Mexican Mole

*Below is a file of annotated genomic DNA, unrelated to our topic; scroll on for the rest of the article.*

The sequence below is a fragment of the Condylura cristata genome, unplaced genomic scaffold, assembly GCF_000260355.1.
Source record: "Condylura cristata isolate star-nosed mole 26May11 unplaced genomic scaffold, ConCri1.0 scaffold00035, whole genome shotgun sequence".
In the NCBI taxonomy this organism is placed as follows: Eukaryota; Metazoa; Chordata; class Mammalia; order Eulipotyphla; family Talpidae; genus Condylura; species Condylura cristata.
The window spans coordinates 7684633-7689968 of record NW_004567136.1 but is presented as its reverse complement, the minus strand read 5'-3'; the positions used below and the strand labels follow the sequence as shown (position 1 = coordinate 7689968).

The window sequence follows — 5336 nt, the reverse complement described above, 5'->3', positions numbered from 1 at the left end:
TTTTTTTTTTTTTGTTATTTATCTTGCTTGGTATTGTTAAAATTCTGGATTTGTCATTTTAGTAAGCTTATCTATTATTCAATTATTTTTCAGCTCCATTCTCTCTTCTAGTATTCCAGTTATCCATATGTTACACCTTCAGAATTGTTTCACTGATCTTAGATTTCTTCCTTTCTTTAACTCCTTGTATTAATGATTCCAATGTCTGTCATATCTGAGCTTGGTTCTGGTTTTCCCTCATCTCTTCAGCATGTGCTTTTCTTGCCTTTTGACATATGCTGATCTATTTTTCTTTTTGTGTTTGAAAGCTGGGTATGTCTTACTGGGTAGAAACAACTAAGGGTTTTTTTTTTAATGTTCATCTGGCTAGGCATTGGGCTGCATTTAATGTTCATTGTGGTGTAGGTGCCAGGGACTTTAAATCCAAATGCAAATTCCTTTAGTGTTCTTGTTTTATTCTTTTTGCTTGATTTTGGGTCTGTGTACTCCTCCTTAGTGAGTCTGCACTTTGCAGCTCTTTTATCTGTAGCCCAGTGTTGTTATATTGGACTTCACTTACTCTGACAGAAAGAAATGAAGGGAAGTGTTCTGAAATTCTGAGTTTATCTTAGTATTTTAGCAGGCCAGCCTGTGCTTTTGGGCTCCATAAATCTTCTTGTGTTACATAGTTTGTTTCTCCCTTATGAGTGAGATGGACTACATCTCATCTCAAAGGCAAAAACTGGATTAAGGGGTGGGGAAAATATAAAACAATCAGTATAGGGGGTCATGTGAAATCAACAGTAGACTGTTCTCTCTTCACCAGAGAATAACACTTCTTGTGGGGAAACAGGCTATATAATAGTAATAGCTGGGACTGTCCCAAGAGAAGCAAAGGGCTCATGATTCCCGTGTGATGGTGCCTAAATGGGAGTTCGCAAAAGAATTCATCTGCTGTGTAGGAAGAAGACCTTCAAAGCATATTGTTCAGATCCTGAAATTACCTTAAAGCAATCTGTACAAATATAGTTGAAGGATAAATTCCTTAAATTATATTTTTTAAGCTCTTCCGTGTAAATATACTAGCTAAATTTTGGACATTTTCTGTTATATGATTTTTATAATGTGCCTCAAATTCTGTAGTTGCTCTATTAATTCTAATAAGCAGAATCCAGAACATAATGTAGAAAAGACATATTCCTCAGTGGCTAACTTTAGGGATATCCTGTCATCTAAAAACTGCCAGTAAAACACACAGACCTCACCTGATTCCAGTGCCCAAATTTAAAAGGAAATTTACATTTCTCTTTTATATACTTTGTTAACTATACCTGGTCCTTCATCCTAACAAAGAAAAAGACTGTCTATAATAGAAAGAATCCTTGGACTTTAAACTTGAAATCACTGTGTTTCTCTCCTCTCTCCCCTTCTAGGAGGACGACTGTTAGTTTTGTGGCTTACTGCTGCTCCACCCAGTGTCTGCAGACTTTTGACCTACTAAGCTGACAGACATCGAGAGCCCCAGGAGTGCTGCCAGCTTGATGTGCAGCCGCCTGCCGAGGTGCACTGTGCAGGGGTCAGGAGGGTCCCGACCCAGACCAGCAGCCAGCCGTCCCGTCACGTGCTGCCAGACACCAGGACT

Mexico’s Mole   Mole is considered a party dish in Mexico. The word comes from the root word “Imolli”, which means ground, as in ground beef, so that in truth, any dish with ground ingredients as a basic aspect could be called a “mole”. There are some mistaken beliefs with respect to mole, such as that it is a sauce that, as its principal base uses chilies, spices, dry fruits and chocolate. In reality, that means of preparation only refers to a limited variety within Mexico. Another incorrect concept is that because it is a dish that chock full of spices and condiments it falls heavy on the stomach and is hard to digest. That simply is not true. The world of moles in Mexico is as varied as its different regions. The “Mole Poblano” is one of its best known versions, sweet and delicious with complex flavors including a touch of chocolate. In the state of Oaxaca, because of its diverse regional tastes and its rich culture, we find some of the best moles. The king of all them is the “black mole” and if we cook it for seven days it becomes the magnificent “ashes mole” that is eaten best, only with the finest champagne.   One of the most unusual of the moles in Mexico is the “black chichilo” made with chilhuacles chillies, the hardest to find in mexico, only to be found in the central valleys of Oaxaca. And don’t forget the “Amarillo” (yellow) or “Coloradito” (pink), simple moles that add a variety of colors when combined to form the joy of the Oaxacan Guelaguetza. Among the lightest moles are three exquisite green versiong whose herbal flavors and freshness make it difficult to decide which is the best, whether the one from the State of Mexico, the one form Michoacan or the one from Oaxaca. They do not compare at all with the dark sauce moles.   If we take a tour through the Sierra of Veracruz we will find a very special mole that is the “Mole de Xico”, delicious because of its mix of flavors; prunes, dry fruits and ancho, mulato and pasilla chilies. In the Yucatan Peninsula and southeast Mexico in genera, we find the “chimole”, a dish based on achiote, pumpkin seeds, burnt tortilla, ancho and sweet chilies. The moles, because of their variety, complexity and spiciness assure that their marriages with wines are as varied as each dish. The marriage gives the dish an added intensity with relation to the wine.

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